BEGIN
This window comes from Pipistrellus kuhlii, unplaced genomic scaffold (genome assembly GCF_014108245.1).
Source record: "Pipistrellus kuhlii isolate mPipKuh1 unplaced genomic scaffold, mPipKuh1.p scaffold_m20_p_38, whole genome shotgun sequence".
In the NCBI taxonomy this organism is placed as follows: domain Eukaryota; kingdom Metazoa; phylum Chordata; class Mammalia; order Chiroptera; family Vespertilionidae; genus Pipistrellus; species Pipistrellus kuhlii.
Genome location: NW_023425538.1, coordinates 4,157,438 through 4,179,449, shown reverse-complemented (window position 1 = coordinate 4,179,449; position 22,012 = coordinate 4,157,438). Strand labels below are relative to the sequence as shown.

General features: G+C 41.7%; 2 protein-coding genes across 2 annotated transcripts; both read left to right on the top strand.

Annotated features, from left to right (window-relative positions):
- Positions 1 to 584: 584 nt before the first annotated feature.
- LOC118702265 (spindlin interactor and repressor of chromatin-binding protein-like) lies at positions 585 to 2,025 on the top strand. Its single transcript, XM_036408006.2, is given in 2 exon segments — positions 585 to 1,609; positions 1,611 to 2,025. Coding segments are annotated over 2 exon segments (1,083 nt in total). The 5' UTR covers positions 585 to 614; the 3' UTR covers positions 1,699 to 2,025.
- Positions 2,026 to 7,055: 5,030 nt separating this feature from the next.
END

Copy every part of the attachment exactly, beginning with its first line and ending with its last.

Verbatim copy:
This window comes from Pipistrellus kuhlii, unplaced genomic scaffold (genome assembly GCF_014108245.1).
Source record: "Pipistrellus kuhlii isolate mPipKuh1 unplaced genomic scaffold, mPipKuh1.p scaffold_m20_p_38, whole genome shotgun sequence".
In the NCBI taxonomy this organism is placed as follows: domain Eukaryota; kingdom Metazoa; phylum Chordata; class Mammalia; order Chiroptera; family Vespertilionidae; genus Pipistrellus; species Pipistrellus kuhlii.
Genome location: NW_023425538.1, coordinates 4,157,438 through 4,179,449, shown reverse-complemented (window position 1 = coordinate 4,179,449; position 22,012 = coordinate 4,157,438). Strand labels below are relative to the sequence as shown.

General features: G+C 41.7%; 2 protein-coding genes across 2 annotated transcripts; both read left to right on the top strand.

Annotated features, from left to right (window-relative positions):
- Positions 1 to 584: 584 nt before the first annotated feature.
- LOC118702265 (spindlin interactor and repressor of chromatin-binding protein-like) lies at positions 585 to 2,025 on the top strand. Its single transcript, XM_036408006.2, is given in 2 exon segments — positions 585 to 1,609; positions 1,611 to 2,025. Coding segments are annotated over 2 exon segments (1,083 nt in total). The 5' UTR covers positions 585 to 614; the 3' UTR covers positions 1,699 to 2,025.
- Positions 2,026 to 7,055: 5,030 nt separating this feature from the next.